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Building a new feature into your product is no easy feat. The amount of detail and the teamwork that goes into making it requires a strategic approach. Reports show that 84% of Agile teams prefer the Scrum framework as the desired approach. And for a good reason.
Most business owners think that Scrum is only about creating great products, but it is more than that. It is also about creating a great workplace where employees take accountability for their work and feel empowered. The lightweight framework has values and principles that help Agile teams perform at their best.
In this guide, we will take a closer look at Scrum Pillars and discuss why Agile organizations need to follow them for higher productivity.
What Are Scrum Pillars, And Why Are They Important?
According to the Scrum Guide, the Scrum framework take inspiration from lean thinking and Empiricism. These broad schools of thought assert two critical things:
- Empiricism talks about how knowledge comes from experience, and one should make decisions based on the present facts.
- Lean thinking is about eliminating the waste of precious resources.
Combining these two, Scrum founders founded the 3 pillars of Scrum. These pillars help organizations follow an iterative approach to control risk and boost productivity for cross-functional teams. Let’s explore each of them in detail.
Transparency is a Scrum pillar that allows everyone to understand what is happening in each Sprint.
In the Scrum Guide, the importance of transparency is defined as:
‘The emergent process and work must be visible to those performing the work as well as those receiving the work. With Scrum, important decisions are based on the perceived state of its three formal artifacts. Artifacts with low transparency can lead to decisions that diminish the value and increase risk.’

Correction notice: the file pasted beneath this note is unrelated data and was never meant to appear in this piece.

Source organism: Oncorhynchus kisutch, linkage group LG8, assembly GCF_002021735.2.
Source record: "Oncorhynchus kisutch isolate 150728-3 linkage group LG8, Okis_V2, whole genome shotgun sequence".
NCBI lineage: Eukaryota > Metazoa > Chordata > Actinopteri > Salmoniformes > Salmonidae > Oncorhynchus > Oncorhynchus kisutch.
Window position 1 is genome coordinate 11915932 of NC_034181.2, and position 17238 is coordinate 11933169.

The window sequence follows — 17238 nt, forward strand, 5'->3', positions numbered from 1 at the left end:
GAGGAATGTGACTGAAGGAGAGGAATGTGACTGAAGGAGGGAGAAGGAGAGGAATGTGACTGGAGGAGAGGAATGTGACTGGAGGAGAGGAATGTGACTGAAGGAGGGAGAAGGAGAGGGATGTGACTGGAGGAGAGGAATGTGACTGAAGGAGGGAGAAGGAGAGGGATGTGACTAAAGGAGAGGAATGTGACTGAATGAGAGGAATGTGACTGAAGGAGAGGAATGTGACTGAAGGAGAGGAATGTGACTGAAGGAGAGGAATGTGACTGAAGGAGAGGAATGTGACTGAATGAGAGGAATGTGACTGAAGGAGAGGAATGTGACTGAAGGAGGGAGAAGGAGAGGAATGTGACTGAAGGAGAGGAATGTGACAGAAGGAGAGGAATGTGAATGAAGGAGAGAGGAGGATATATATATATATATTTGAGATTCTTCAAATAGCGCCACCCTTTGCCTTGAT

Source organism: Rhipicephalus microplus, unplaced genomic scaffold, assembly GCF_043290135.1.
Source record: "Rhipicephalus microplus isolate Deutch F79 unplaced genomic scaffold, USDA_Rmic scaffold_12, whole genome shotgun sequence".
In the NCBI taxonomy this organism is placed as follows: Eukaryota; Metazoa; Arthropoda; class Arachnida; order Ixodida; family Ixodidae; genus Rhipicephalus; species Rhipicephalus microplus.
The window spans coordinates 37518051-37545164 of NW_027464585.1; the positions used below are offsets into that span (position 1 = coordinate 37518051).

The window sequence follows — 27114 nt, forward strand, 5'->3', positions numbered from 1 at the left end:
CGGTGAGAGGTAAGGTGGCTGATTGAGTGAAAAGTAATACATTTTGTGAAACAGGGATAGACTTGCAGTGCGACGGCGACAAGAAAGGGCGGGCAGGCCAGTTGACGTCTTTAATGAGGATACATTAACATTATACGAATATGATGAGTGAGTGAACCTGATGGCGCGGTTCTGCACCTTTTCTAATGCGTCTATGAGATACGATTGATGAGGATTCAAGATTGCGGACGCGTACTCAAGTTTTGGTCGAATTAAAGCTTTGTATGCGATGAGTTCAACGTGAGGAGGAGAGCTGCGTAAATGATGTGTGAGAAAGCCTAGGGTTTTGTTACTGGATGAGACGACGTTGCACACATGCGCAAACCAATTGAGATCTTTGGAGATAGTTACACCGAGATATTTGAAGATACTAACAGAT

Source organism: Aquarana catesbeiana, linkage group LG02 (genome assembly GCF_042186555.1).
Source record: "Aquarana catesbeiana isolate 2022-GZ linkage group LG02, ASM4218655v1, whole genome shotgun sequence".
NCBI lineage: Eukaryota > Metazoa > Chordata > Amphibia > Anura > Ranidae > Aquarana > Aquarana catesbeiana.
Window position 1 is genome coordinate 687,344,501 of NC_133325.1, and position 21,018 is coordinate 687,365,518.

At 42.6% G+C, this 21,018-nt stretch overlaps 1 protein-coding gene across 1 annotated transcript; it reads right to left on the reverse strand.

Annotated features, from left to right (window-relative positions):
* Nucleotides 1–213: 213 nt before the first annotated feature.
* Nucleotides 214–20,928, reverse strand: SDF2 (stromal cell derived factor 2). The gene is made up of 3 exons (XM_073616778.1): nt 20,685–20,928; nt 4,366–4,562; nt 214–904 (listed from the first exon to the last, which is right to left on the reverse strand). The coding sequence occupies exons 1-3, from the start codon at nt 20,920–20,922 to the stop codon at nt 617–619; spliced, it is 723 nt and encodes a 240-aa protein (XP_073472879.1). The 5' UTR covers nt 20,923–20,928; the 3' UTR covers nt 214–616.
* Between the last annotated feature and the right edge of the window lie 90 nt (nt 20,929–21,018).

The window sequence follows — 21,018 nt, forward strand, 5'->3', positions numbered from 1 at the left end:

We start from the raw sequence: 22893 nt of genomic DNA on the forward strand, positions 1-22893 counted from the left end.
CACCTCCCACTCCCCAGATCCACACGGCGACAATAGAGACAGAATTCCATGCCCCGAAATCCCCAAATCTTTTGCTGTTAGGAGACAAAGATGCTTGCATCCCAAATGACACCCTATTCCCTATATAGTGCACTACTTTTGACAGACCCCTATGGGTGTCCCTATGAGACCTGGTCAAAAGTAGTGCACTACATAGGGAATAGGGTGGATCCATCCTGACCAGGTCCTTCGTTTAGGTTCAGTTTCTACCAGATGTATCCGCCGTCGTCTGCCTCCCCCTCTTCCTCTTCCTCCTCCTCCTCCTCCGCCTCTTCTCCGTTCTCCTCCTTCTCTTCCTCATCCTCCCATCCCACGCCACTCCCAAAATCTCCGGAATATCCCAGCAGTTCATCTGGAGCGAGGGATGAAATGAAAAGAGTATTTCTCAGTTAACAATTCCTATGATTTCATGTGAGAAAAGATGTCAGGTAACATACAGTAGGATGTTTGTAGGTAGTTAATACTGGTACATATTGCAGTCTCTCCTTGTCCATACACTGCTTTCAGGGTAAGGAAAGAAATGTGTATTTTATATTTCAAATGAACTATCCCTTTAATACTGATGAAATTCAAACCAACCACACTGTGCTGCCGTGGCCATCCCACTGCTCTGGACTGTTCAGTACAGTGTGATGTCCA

By enabling transparency at each step, you allow team members to remain on the same page and ensure they are informed about the project's progress, making it easier to remove impediments. The flow of information and seamless communication can help the team make faster decisions.
To put things in perspective, here’s an example showcasing why transparency is crucial in the Scrum process:
Suppose a member of your development team is facing a problem while creating a feature. And while they may be successfully able to figure out a solution, it may take extra time, delaying the project timeline. This is what happens when things are not transparent. But if they had voiced their concerns during the daily Scrum event, the Scrum Master may help them figure out the solution faster.
Without transparency and communication, your project will stay stalled, and the problem will not get resolved. With proper information exchange, frequent communication, and brainstorming, teams can achieve organizational goals effectively. And this is why the Scrum framework puts extra emphasis on transparency.
Scrum is a great tool to check your team’s efficiency and prepare them for the unexpected. In today’s highly competitive market, it may be possible that you may need to change the design structure or the placement of certain features.
For gaining a competitive edge in such a complex environment, the Scrum guide states inspection as one of the most crucial Scrum pillars. Here’s what the excerpt says: